Christmas 2 – January 4, 2004

Pastor Thomas L. Rank

In Nomine Iesu

Text: Matthew 2:13-23

Now when they had departed, behold, an angel of the Lord appeared to Joseph in a dream, saying, “Arise, take the young Child and His mother, flee to Egypt, and stay there until I bring you word; for Herod will seek the young Child to destroy Him.” 14 When he arose, he took the young Child and His mother by night and departed for Egypt, 15 and was there until the death of Herod, that it might be fulfilled which was spoken by the Lord through the prophet, saying, “Out of Egypt I called My Son.” 16 Then Herod, when he saw that he was deceived by the wise men, was exceedingly angry; and he sent forth and put to death all the male children who were in Bethlehem and in all its districts, from two years old and under, according to the time which he had determined from the wise men. 17 Then was fulfilled what was spoken by Jeremiah the prophet, saying: 18 “A voice was heard in Ramah, Lamentation, weeping, and great mourning, Rachel weeping for her children, Refusing to be comforted, Because they are no more.” 19 But when Herod was dead, behold, an angel of the Lord appeared in a dream to Joseph in Egypt, 20 saying, “Arise, take the young Child and His mother, and go to the land of Israel, for those who sought the young Child’s life are dead.” 21 Then he arose, took the young Child and His mother, and came into the land of Israel. 22 But when he heard that Archelaus was reigning over Judea instead of his father Herod, he was afraid to go there. And being warned by God in a dream, he turned aside into the region of Galilee. 23 And he came and dwelt in a city called Nazareth, that it might be fulfilled which was spoken by the prophets, “He shall be called a Nazarene.”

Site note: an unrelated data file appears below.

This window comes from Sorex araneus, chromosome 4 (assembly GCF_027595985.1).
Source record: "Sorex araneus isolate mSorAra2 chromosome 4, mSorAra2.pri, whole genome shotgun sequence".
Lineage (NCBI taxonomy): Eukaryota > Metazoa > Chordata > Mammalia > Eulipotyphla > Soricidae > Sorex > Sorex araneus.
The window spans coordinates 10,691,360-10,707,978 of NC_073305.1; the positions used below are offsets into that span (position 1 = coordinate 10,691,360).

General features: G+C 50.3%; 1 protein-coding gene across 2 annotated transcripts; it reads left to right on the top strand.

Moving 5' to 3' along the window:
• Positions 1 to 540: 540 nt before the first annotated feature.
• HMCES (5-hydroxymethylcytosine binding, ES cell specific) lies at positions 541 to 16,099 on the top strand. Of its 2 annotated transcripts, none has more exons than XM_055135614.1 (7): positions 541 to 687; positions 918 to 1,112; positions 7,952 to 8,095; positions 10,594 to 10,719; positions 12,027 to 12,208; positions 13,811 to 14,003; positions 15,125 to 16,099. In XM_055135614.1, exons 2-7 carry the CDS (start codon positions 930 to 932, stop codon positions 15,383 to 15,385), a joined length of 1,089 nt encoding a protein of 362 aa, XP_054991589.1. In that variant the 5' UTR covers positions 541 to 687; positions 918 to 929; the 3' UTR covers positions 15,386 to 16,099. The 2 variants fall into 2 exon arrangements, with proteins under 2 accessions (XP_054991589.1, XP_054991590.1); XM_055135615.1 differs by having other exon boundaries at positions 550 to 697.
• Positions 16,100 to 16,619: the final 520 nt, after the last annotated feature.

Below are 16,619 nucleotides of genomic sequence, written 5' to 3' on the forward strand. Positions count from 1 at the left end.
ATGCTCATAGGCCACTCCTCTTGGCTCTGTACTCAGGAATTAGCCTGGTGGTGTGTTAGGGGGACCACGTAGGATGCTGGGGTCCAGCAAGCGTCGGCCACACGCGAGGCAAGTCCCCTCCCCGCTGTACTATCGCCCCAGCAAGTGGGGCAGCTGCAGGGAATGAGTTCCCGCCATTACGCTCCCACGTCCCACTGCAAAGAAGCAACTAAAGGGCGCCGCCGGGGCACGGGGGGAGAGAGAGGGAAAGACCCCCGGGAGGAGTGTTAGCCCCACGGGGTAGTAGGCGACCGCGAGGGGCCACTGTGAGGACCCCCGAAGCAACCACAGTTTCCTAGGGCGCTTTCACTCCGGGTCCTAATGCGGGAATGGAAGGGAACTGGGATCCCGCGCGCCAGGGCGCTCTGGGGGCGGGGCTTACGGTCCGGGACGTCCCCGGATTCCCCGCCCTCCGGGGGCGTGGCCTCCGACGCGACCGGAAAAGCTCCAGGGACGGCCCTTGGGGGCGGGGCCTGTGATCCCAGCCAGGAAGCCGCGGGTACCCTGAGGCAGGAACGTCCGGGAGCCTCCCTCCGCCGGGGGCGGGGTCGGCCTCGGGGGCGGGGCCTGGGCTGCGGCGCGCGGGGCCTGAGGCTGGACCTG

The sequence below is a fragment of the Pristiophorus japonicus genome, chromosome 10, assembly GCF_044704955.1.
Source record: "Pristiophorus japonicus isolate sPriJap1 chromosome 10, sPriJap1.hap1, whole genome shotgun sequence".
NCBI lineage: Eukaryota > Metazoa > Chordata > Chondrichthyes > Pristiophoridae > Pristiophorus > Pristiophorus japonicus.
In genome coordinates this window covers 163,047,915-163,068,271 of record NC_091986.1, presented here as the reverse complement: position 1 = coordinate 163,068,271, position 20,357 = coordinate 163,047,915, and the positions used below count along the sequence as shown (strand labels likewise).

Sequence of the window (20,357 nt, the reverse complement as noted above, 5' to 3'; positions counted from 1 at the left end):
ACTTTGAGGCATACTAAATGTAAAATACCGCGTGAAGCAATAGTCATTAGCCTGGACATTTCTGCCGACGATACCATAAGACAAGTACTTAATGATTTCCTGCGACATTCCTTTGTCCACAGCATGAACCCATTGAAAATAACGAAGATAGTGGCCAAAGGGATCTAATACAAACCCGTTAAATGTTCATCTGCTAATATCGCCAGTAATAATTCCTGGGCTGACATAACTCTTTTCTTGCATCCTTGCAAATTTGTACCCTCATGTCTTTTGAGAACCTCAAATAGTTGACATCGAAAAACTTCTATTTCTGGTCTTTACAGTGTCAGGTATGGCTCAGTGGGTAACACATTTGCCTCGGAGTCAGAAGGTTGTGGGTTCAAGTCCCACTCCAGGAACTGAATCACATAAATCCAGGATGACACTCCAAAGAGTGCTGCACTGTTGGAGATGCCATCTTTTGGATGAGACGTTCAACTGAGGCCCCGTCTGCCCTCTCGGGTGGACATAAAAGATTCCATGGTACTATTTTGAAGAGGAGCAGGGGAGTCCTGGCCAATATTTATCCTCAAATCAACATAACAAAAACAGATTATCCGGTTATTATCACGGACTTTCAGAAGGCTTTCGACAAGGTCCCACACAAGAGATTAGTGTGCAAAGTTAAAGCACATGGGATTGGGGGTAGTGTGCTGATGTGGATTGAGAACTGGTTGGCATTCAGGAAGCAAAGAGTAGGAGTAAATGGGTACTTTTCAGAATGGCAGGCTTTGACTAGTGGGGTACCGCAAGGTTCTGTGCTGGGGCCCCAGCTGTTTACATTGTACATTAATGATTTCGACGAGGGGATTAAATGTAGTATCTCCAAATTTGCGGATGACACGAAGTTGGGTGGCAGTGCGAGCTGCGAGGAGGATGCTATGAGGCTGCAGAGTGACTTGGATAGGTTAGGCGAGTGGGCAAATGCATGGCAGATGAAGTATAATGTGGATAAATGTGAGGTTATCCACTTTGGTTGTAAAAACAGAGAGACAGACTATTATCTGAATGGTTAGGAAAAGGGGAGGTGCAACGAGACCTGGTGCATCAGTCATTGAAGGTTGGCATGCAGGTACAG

THESE ARE YOUR WORDS, HEAVENLY FATHER, SANCTIFY US BY YOUR TRUTH, YOUR WORD IS TRUTH. AMEN.

Dear fellow redeemed in Christ,

The celebration of Christmas seems to be a very benign, inoffensive, harmless activity. After all, millions of people around the world go to church, they listen to the words of St. Luke chapter 2, “and it came to pass in those days…”, they sing hymns of rejoicing, songs of praise and thankfulness. Sunday school Christmas programs are much the same. Children learn by heart some special words and phrases of God’s Word, they practice and learn how to sing a number of Christmas carols. In all these activities around Christmas we see nothing but gentleness, kindness, joy, goodwill, patience, caring, and love: love for God, and a desire to love our neighbor with greater charity in the year to come.

When we celebrate Christmas, we are simply following the example of that first Christmas when shepherds were shown the wonders of heaven through the sights and sounds of the angelic host, and they were directed to the little town of Bethlehem where they could see the baby wrapped in swaddling clothes, lying in a manger, just as it had been told them by the angel. The shepherds saw the miracle of the birth of the baby Jesus, and returned glorifying and praising God. A silent night became a night of joy and gladness because of the birth of the Savior, Christ the Lord.

Two years later we have another gathering of people around Jesus. Now, instead of shepherds it is the Magi from the East, bringing with them wondrous offerings of precious gold, frankincense, and myrrh. They had come to worship the newborn King of the Jews and they found Him at Bethlehem, attended by His mother Mary, and Joseph. Once more we nothing sinister or hostile here. Simply an act of worship, a confession of faith, gestures of love and gratitude to God. What could be so wrong with all this?